A prominent feature of the search engine were the human-written mini articles. Mini articles were short articles about the topics given by their title. They were hosted by a Wikia wiki.
Whenever a search query is issued with mini in front, the results page looked in the wiki for a mini article with a name that matched the search query. If no matching article existed, the search user was given the opportunity to write a new one.
The user interface was tied in with a social network application, called "foowi". Users could create an account for the application and fill in a profile. The system linked the wiki login to the social network login. Profile functions include Status, Basic profile, White board, Albums, Friends, Personal and Work.
Web search engine
The web search engine consisted of the following components:
- Crawler(s) (Grub),
- Indices, the search engine proper (three selectable indices, by default an index that uses Nutch)
The results presentation used XML-formatted requests to query the index. The XML format is called "Open Index and can be used to query indices other than the one at Internet Systems Consortium (ISC). The results presentation once included an option to select a different index to be used (out of three).
The servers that implemented the web search engine's default index were owned and operated by the ISC. Although the index servers were donated to ISC, the index server's domain name still remains the one of the Wikia Search software labs, The search engine's main page and result pages themselves were served by Wikia (note that the result pages' content was retrieved from the index server at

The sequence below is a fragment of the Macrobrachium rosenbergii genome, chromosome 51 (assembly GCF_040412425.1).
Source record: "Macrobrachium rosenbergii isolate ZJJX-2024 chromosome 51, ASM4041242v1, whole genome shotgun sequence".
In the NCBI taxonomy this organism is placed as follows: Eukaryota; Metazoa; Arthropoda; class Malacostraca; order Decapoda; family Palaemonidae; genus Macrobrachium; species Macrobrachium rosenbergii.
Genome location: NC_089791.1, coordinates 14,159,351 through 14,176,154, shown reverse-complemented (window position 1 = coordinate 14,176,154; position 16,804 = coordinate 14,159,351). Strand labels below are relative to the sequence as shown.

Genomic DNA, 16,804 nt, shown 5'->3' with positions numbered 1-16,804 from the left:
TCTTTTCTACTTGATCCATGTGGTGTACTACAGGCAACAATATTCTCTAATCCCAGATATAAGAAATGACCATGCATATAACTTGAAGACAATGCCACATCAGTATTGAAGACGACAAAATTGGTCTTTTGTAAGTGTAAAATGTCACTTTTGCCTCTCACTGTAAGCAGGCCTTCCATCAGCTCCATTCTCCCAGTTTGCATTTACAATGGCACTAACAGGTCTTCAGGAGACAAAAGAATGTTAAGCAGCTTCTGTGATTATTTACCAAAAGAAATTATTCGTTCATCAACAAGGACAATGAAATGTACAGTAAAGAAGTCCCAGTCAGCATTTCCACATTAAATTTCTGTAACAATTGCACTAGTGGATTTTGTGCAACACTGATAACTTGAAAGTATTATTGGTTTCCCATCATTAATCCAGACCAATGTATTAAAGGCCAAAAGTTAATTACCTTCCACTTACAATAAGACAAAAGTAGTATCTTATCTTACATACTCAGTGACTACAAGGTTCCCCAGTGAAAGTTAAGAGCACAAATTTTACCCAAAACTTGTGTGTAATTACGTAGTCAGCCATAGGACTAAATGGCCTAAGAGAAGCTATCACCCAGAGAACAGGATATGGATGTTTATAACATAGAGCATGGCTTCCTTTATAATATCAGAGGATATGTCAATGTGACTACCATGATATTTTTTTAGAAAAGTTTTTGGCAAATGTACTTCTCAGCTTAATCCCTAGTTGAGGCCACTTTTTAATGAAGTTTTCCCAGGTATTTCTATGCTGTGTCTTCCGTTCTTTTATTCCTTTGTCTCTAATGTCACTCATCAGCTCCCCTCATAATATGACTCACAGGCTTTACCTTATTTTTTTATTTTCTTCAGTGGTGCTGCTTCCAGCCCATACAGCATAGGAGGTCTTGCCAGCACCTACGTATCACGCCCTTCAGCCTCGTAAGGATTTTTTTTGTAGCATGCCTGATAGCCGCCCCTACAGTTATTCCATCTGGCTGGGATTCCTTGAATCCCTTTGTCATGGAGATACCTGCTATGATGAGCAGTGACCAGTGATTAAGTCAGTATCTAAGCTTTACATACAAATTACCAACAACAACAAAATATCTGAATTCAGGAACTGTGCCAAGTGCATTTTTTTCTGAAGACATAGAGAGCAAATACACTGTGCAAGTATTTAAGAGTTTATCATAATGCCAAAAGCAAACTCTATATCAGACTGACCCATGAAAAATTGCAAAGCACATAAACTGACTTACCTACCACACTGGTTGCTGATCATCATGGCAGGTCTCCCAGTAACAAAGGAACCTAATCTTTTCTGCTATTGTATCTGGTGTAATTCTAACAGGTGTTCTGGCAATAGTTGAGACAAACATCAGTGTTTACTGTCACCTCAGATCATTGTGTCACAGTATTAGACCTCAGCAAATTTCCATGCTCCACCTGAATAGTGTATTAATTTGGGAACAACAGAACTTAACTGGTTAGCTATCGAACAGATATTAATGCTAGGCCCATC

swlabs.org, not from
The social network, like the results presentation, was hosted by Wikia.
Search Wikia, the wiki which hosted the mini articles, is hosted by Wikia. The wiki's content is licensed under the GNU Free Documentation License (GFDL). Although formally owned by Wikia, Wikia's management have stated that they want the wiki's user community to govern the wiki, as is custom with Wikia wikis in general.
- "The Book Stops Here". Wired News. March 13, 2005. Retrieved August 1, 2007.
- The "public alpha" of Wikia search project
- "Wikipedia founder's search engine gets bad reviews". January 7, 2008. Retrieved January 7, 2008.
- Doran, James (December 23, 2006). "Founder of Wikipedia plans search engine to rival Google". The Times. London. Retrieved January 6, 2007.
- About search
- "Q&A With Jimmy Wales On Search Wikia". Search Engine Land. December 29, 2006. Retrieved January 6, 2007.
- Wales: Search Wikia Will Succeed Where Google Cannot, InformationWeek, February 5, 2007. Retrieved July 27, 2007.
- Wikipedia founder says to challenge Google, Yahoo, Reuters, March 8, 2007. Retrieved March 9, 2007.
- Jonathan Thaw, Wikia plans editable Web search engine, Bloomberg News, March 10, 2007
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- "Wikia Search Project to Launch January 7, Wales says". The Washington Post. December 24, 2007. Retrieved December 24, 2007.
- Wales giving up on Wikia Search
- Wikia Search opens its doors, Heise Online, June 6, 2008.
- Second Wikia Search version gets backing from former critics, Computer World, June 4, 2008
- Wikia Search, Cuil trailing Google by a long shot, Network World, August 19, 2008
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- "Update on Wikia", Jimmy Wales
- Jonas, Trevor (January 7, 2008). "Wikia, Jimmy Wales Unveil First Public Alpha of Open Source Search Project". BusinessWire.com. Retrieved May 10, 2008.
- The copyrights page of Search Wikia
- Beesley, Angela (February 4, 2008). "Re: Mandate". searchwiki (Mailing list). Retrieved May 12, 2008.
- Search Wikia (Archived March 2, 2008, at the Wayback Machine. )
- "Something Wiki Is Coming to the Web Search Market", The New York Times.com, January 1, 2007 – about Wikiasari, an upcoming search engine
- Leap of Faith: Wikia's new search engine relies on the human touch to outsmart Google. Does it stand a chance? Martin Miller, Los Angeles Times Magazine, March 2, 2008, pp. 36–40.
- Evans, W. "We Find it All: Wikia's New Social Search Engine", Information Today, Inc., January 8, 2008.